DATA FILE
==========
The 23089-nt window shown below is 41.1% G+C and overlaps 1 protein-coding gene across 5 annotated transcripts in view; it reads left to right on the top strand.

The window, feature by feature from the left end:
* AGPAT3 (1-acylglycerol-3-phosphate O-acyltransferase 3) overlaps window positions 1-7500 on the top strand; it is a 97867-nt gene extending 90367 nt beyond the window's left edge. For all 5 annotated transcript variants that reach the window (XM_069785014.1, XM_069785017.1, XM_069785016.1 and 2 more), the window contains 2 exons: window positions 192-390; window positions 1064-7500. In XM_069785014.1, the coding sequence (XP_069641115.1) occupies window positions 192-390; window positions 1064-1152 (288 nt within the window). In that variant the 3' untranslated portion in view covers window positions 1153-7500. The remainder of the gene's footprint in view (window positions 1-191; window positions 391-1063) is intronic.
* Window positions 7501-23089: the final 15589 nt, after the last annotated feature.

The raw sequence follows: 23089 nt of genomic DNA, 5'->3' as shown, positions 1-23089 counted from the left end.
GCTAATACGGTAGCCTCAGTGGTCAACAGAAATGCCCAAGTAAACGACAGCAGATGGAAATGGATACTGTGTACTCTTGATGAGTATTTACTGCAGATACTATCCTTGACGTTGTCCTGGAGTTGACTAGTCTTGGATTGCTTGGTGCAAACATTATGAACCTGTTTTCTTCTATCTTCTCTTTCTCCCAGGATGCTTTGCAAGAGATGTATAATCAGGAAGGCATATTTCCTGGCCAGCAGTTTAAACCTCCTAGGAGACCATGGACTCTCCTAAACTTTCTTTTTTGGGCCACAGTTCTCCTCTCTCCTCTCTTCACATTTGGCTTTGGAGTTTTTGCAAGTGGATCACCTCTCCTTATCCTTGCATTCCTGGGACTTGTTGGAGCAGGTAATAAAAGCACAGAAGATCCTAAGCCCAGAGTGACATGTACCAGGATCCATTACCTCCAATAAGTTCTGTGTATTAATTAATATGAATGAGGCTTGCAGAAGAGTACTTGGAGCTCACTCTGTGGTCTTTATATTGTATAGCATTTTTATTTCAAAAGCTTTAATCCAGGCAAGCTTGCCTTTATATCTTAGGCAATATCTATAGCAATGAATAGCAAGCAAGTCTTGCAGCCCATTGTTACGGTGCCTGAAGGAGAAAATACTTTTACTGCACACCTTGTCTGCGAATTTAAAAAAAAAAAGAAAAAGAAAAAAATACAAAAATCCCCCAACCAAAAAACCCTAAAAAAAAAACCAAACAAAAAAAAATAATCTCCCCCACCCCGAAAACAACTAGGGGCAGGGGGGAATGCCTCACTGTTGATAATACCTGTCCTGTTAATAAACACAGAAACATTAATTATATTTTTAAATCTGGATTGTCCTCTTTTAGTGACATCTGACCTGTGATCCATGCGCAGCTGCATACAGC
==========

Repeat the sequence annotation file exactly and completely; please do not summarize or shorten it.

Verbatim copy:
The 23089-nt window shown below is 41.1% G+C and overlaps 1 protein-coding gene across 5 annotated transcripts in view; it reads left to right on the top strand.

The window, feature by feature from the left end:
* AGPAT3 (1-acylglycerol-3-phosphate O-acyltransferase 3) overlaps window positions 1-7500 on the top strand; it is a 97867-nt gene extending 90367 nt beyond the window's left edge. For all 5 annotated transcript variants that reach the window (XM_069785014.1, XM_069785017.1, XM_069785016.1 and 2 more), the window contains 2 exons: window positions 192-390; window positions 1064-7500. In XM_069785014.1, the coding sequence (XP_069641115.1) occupies window positions 192-390; window positions 1064-1152 (288 nt within the window). In that variant the 3' untranslated portion in view covers window positions 1153-7500. The remainder of the gene's footprint in view (window positions 1-191; window positions 391-1063) is intronic.
* Window positions 7501-23089: the final 15589 nt, after the last annotated feature.

The raw sequence follows: 23089 nt of genomic DNA, 5'->3' as shown, positions 1-23089 counted from the left end.
GCTAATACGGTAGCCTCAGTGGTCAACAGAAATGCCCAAGTAAACGACAGCAGATGGAAATGGATACTGTGTACTCTTGATGAGTATTTACTGCAGATACTATCCTTGACGTTGTCCTGGAGTTGACTAGTCTTGGATTGCTTGGTGCAAACATTATGAACCTGTTTTCTTCTATCTTCTCTTTCTCCCAGGATGCTTTGCAAGAGATGTATAATCAGGAAGGCATATTTCCTGGCCAGCAGTTTAAACCTCCTAGGAGACCATGGACTCTCCTAAACTTTCTTTTTTGGGCCACAGTTCTCCTCTCTCCTCTCTTCACATTTGGCTTTGGAGTTTTTGCAAGTGGATCACCTCTCCTTATCCTTGCATTCCTGGGACTTGTTGGAGCAGGTAATAAAAGCACAGAAGATCCTAAGCCCAGAGTGACATGTACCAGGATCCATTACCTCCAATAAGTTCTGTGTATTAATTAATATGAATGAGGCTTGCAGAAGAGTACTTGGAGCTCACTCTGTGGTCTTTATATTGTATAGCATTTTTATTTCAAAAGCTTTAATCCAGGCAAGCTTGCCTTTATATCTTAGGCAATATCTATAGCAATGAATAGCAAGCAAGTCTTGCAGCCCATTGTTACGGTGCCTGAAGGAGAAAATACTTTTACTGCACACCTTGTCTGCGAATTTAAAAAAAAAAAGAAAAAGAAAAAAATACAAAAATCCCCCAACCAAAAAACCCTAAAAAAAAAACCAAACAAAAAAAAATAATCTCCCCCACCCCGAAAACAACTAGGGGCAGGGGGGAATGCCTCACTGTTGATAATACCTGTCCTGTTAATAAACACAGAAACATTAATTATATTTTTAAATCTGGATTGTCCTCTTTTAGTGACATCTGACCTGTGATCCATGCGCAGCTGCATACAGC